It’s Sunday morning, the temperature is in the upper 50sF. It’s a beautiful day for a hike, oe even a bicycle race. Astronomically it’s still Summer, but it sure feels like an early Autumn morning. So we head to the Catoctin Mountain National Park for a hike up to Thurmont Vista, one of our favorite hiking destinations. We will hike the long loop from the Visitor Center, 2.5-mile loop on rough trails. I arrive early and head down to a stream to find a Geocache, then I head back to the visitor center till Donna and Greta arrive .
Meanwhile I watch the Park Ranger turns auto traffic into the parking lot while allowing hundreds so bicyclists to charge up the mountain on Park Central Road – closed to automobile traffic. He tells me that there may be a little over a thousand riders in today’s race. It’s the Gran Fondo National Championships SM
A Gran Fondo is a cycling challenge that takes bicycle racing to the next level. Part personal challenge and part serious competition, the Grand Fondo National Championship Serie courses lead riders through country roads with challenging climbs and incredible scenery. Courses are offered in 3 different lengths, so participants can find the distance to match their goals.
This race is in the hills of northern Frederick County. The ranger explained that the route runs on 3 courses, 35 miles, 60 miles, and 100 miles. The longest climbs more than 10,500′ but since it starts and ends at the same place it also descends the same amount, I like riding those downhills myself. Of course those riders are lots younger, lighter, and in way better shape than I am. I probably can ride up that hill, but it would involve a few stops and very slow riding.
Once Donna and Greta pull into the parking lot we make the necessary stops in the park’s Visitor Center, grab our water bottles, and pack with lunch. The route is a couple of miles, all uphill on mountain trails. When we start we see very few other hikers, but as we near the summit we are passed by a few that are faster and some that are on their way down from the summit. When we arrive at the vista we find another couple occupying a rock outcropping, so we have to opt for a bench. We unpack lunch, sandwiches for Donna and I, and a Milk-Bone® for Greta. When Greta finishes with the first we give her a second. Well, she heads for a fallen log with leaves behind it and buries the treat, nosing leaves over the bone to cover it. She did the same thing on a previous hike. We laugh and I hear other laughter. It seems that there is another half-dozen or so hikers that are amused in Greta’s action too. We’re about the last to leave. As we pack up our trash, put or jackets on and get ready to hike back Greta senses we will be leaving so she heads for her stash, uncovers it and begins to devour the second Milk-Bone. She’s not going to leave a tasty morsel behind. On the whole the mountain was quiet, but we did hear an occasional “knock” of one of the woodpecker family as it found a bug in a tree, this isn’t the rat-a-tat one hears in the spring, they’re mating calls. At the Geocache I found early in the day there were huge holes, probably made by Pileated Woodpeckers.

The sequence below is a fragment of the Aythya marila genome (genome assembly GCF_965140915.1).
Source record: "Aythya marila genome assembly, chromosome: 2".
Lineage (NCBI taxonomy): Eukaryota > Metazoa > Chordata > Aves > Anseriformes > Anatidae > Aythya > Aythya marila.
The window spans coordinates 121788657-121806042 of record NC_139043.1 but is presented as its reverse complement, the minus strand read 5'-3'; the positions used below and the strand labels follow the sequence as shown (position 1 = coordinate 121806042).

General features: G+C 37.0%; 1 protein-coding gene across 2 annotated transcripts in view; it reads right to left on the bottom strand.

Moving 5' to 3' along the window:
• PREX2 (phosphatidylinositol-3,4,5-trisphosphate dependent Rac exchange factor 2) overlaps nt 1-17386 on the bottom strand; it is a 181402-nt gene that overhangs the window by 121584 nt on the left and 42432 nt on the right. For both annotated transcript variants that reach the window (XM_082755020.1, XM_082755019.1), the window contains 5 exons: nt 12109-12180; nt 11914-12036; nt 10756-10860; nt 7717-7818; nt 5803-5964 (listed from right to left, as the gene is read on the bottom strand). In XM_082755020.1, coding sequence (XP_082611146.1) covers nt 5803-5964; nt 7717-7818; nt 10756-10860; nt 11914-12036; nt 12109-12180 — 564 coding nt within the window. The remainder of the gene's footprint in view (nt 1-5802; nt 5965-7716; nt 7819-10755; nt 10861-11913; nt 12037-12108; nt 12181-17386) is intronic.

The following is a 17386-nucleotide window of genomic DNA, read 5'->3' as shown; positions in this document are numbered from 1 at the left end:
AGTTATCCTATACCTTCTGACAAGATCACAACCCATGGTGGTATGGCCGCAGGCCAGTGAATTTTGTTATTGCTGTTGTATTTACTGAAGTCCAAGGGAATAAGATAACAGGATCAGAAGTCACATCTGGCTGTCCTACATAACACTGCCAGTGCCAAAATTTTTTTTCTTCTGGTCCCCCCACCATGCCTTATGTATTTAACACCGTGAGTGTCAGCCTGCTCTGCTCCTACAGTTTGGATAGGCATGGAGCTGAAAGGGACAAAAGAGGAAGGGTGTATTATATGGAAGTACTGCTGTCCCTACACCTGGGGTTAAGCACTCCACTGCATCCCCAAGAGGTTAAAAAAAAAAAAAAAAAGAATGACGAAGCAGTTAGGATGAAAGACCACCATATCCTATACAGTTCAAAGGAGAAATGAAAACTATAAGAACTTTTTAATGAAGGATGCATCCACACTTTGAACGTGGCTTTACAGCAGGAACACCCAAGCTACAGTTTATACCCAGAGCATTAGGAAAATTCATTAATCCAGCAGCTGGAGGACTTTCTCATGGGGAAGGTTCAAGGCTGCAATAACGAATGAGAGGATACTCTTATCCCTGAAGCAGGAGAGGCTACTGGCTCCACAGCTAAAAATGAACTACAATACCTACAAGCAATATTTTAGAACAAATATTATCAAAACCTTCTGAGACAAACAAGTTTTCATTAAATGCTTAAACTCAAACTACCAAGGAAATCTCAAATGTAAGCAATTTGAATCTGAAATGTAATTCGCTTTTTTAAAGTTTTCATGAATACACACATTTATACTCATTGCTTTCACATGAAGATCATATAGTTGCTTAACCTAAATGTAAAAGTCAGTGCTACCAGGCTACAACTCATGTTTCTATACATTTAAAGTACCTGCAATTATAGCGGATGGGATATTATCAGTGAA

Oh, the real reason that the park road is closed is that there is a “Private Residence” up that road and the owner was visiting for the weekend, a weekly occurrence. By early afternoon they headed back to their mansion in DC and everything was open to the public again. That closes not only the road but some of the prime hiking trails, we haven’t hiked them yet, maybe next time if we go during the week.